Bok Globules

When a star is born, dark clouds of dust and gas can be seen around it as some kind of a waste matter. They are called Bok Globules, which can be seen from telescopes as black and shapeless islands around newly formed stars. These can be compared to a cocoon, where a beautiful butterfly metamorphoses from a shell.

Bok globules were first seen and observed by astronomer Bart Bok in the 1940s. He hypothesized that as these dark clouds undergo gravitational collapse (where they fall inwards as a result of the pull of gravity); stars and star clusters are born. When Bok published his observation during that time, his hypothesis was very difficult to prove because when bok globules form, all lights within it are blot out. But thanks to the modern technology, infrared observations in 1990 analyzed and confirmed that stars were being born inside these dark clouds. However, bok globules still remain a subject of intense research. Their structure, density and temperature are still a mystery to the scientists.

Bok globules are different however from giant molecular clouds (GMC), where stars are born within them. Bok globules are also molecular clouds, but these GMCs are so large they can cover a large part of a constellation, such as the Orion Molecular Cloud (OMC) and the Taurus Molecular Cloud (TMC).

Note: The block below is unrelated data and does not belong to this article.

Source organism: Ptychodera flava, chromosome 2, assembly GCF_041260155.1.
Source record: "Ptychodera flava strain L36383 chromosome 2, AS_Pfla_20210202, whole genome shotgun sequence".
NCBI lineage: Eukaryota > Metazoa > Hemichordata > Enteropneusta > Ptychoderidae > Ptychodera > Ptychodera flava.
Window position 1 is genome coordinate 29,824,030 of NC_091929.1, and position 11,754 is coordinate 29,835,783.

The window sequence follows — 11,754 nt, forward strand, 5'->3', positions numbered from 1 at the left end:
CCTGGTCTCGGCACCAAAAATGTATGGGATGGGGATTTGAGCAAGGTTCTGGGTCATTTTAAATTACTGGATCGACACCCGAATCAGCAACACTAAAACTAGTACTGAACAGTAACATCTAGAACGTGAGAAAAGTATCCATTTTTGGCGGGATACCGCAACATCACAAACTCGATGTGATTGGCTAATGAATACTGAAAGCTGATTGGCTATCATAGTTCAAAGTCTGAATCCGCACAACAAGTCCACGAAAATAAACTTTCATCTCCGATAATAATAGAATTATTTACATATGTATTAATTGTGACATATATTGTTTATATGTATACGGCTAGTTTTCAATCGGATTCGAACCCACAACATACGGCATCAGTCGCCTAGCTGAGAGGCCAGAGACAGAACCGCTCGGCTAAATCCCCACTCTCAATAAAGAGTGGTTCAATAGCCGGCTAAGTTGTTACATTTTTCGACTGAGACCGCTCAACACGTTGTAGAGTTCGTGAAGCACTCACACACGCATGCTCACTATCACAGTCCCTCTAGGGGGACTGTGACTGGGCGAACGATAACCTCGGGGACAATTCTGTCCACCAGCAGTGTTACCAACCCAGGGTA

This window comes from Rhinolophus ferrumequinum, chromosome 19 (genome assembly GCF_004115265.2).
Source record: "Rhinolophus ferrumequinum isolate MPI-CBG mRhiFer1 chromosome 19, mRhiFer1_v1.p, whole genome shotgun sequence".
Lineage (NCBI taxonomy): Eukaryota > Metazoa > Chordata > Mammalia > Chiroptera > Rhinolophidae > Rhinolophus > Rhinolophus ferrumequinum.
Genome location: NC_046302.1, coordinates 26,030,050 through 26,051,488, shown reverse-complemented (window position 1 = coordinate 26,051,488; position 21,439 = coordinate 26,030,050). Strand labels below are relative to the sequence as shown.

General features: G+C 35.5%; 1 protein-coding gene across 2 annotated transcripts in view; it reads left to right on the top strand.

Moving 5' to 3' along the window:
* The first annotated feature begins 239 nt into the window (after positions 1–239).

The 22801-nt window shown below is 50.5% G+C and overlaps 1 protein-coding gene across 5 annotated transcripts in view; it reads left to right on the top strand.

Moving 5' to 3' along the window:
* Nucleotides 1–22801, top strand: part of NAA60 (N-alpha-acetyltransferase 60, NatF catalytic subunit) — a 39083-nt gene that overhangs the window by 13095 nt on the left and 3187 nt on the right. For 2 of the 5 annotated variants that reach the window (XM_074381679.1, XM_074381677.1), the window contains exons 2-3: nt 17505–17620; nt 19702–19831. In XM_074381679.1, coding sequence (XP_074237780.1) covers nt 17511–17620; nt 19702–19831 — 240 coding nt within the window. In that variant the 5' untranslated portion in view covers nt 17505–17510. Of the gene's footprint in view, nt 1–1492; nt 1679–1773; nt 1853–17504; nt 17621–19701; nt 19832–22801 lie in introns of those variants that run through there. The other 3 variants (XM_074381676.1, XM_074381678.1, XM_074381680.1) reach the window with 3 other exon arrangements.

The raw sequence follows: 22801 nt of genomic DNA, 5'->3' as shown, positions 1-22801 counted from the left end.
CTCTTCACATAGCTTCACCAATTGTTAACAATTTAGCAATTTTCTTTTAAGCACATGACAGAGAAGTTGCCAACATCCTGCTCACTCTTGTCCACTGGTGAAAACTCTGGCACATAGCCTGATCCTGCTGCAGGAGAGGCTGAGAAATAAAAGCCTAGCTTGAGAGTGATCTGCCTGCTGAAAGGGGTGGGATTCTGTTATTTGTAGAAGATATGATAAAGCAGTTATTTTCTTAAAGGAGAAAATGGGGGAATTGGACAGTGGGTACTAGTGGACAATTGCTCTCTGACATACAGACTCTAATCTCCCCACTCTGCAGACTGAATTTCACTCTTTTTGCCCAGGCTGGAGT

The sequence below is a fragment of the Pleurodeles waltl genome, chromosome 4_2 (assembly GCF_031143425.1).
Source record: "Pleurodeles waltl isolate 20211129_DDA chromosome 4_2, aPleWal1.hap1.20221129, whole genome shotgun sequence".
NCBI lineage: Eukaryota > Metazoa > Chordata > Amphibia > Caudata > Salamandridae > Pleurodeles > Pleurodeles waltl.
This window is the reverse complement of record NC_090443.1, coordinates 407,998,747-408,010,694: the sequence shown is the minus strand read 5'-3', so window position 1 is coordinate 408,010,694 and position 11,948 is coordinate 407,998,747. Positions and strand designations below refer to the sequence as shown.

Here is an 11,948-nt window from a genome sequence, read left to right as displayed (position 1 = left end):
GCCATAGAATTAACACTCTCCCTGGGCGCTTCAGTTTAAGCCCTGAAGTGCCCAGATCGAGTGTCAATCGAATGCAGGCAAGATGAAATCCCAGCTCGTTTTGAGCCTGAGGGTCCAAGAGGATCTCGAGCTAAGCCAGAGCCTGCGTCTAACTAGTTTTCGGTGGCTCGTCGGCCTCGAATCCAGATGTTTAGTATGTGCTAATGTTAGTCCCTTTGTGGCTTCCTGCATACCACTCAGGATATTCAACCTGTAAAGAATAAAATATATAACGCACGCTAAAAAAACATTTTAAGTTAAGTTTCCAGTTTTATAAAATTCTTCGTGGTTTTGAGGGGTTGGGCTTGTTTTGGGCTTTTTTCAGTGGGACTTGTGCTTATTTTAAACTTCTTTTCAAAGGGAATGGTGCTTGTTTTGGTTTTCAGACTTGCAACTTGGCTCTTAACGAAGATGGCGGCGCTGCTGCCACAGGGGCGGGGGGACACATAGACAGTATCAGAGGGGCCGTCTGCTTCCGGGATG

Bok Globules

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    Speculation: Bok Globules like Barnard 86 are shaped by dark energy.
    In an active galactic nucleus vast amounts of dark energy are created. As it billows out and away from its site of origination, other matter becomes entraned and carried along. Mostly the generated dark energy escapes the center of a spiral galaxy above and below the plane of the galaxy. In an elliptical it can freely escape in all directions. We cannot detect dark energy; we can see the materials being ushered along with it. See Fermi bubbles.
    The formation of dark energy is an extremely endothermic reaction. Thus, the clouds and waves of it and real matter are cool, concentrated and primed for star formation. Star bursts and other forces can distort and warm the dark energy cloud.
    Eventually, the D.E. makes it way to the intergalactic medium where it contrlibutes to the expansion of space. K